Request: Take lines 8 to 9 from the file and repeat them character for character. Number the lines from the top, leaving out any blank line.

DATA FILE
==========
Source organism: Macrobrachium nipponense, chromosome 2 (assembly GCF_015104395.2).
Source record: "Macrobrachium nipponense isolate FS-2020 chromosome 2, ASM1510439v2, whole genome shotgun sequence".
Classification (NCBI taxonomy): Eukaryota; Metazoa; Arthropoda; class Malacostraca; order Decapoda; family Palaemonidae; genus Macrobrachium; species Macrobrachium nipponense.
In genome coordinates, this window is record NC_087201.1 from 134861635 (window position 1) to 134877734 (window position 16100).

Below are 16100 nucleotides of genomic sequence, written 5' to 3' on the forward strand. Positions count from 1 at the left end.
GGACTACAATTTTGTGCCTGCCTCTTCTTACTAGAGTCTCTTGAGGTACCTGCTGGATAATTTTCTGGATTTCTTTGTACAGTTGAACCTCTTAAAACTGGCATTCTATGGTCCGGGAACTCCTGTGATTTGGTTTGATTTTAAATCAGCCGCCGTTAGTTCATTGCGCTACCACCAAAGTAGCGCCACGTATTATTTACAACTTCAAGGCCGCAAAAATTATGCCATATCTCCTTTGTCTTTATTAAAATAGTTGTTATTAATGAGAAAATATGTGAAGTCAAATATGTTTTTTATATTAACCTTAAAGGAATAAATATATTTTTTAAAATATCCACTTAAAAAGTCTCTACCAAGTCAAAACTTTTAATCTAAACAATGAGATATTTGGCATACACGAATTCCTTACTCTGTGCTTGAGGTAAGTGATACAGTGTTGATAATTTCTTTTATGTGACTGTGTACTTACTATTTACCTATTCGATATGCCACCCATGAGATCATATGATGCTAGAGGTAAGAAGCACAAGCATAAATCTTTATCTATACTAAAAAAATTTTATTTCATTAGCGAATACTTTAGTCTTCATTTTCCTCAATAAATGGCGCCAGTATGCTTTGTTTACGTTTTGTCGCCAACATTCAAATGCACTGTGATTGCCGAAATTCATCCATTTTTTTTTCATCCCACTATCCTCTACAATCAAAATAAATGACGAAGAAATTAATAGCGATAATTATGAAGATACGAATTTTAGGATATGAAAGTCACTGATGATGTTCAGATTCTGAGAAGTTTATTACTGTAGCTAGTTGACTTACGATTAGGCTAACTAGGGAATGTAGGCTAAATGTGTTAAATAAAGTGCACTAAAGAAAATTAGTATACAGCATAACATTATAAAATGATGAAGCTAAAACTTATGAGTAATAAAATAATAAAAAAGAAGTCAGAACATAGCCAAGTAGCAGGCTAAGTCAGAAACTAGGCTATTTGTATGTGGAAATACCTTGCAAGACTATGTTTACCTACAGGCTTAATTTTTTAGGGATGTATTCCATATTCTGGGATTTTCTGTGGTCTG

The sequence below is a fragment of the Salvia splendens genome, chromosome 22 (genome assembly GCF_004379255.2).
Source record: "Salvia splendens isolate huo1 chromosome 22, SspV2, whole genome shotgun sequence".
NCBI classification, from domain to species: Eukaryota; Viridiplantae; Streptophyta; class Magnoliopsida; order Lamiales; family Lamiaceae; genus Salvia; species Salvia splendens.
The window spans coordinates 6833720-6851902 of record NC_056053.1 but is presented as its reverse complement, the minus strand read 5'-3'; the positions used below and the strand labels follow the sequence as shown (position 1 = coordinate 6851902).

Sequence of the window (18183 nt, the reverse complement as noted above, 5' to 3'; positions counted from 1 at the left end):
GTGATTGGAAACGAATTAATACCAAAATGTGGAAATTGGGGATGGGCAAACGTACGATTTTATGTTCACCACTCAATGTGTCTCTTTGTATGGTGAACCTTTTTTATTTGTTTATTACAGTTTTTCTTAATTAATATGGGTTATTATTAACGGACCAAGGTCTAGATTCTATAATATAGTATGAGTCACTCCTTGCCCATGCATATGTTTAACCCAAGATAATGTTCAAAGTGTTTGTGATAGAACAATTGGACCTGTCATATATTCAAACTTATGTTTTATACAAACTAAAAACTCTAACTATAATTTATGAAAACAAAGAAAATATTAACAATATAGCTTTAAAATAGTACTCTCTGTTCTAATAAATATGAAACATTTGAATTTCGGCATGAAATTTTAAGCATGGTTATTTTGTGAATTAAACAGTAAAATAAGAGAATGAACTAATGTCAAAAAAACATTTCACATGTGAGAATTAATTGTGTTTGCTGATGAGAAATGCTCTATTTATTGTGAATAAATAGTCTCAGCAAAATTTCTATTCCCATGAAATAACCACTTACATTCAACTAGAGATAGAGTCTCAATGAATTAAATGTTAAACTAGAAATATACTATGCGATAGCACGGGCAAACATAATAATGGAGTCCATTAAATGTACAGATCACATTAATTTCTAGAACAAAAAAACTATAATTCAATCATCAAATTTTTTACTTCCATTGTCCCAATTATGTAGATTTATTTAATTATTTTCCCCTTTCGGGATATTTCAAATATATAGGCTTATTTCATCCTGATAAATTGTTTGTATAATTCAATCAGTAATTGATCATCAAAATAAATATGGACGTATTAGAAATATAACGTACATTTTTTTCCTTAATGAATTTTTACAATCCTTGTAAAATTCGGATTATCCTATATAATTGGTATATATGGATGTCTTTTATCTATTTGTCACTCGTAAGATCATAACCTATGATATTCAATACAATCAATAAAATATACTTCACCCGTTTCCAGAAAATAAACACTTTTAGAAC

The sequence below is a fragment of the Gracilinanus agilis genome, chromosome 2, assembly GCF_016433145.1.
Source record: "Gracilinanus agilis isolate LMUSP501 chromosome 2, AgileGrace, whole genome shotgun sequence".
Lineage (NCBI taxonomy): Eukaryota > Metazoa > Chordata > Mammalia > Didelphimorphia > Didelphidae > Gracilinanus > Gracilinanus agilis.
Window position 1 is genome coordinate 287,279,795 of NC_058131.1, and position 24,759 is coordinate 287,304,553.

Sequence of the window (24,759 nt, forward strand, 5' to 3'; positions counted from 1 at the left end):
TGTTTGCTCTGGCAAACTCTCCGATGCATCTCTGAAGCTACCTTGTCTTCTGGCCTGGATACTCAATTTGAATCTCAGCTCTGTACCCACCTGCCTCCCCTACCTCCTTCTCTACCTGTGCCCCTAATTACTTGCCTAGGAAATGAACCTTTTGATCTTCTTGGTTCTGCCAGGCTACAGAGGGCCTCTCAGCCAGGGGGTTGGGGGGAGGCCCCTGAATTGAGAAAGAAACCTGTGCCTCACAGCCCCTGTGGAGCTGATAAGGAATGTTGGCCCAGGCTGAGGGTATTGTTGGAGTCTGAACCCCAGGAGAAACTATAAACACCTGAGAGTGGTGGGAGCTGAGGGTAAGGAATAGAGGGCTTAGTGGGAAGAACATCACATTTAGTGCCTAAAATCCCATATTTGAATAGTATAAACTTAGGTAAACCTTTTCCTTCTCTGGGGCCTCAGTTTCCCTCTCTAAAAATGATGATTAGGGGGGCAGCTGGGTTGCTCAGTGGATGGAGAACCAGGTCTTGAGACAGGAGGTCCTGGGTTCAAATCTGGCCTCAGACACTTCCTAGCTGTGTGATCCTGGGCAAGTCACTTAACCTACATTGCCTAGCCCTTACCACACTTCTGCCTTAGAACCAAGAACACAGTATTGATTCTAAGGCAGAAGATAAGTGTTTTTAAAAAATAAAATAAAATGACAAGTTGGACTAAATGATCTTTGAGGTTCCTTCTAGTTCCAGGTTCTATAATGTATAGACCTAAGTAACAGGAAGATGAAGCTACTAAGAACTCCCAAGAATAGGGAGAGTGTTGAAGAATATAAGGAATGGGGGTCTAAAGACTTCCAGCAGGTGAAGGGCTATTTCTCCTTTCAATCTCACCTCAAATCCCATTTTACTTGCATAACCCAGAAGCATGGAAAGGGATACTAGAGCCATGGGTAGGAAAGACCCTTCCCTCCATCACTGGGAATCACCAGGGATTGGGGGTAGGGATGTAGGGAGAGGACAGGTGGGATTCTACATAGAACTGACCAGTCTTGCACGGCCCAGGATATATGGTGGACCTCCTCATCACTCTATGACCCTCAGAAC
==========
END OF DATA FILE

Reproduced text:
Source record: "Salvia splendens isolate huo1 chromosome 22, SspV2, whole genome shotgun sequence".
NCBI classification, from domain to species: Eukaryota; Viridiplantae; Streptophyta; class Magnoliopsida; order Lamiales; family Lamiaceae; genus Salvia; species Salvia splendens.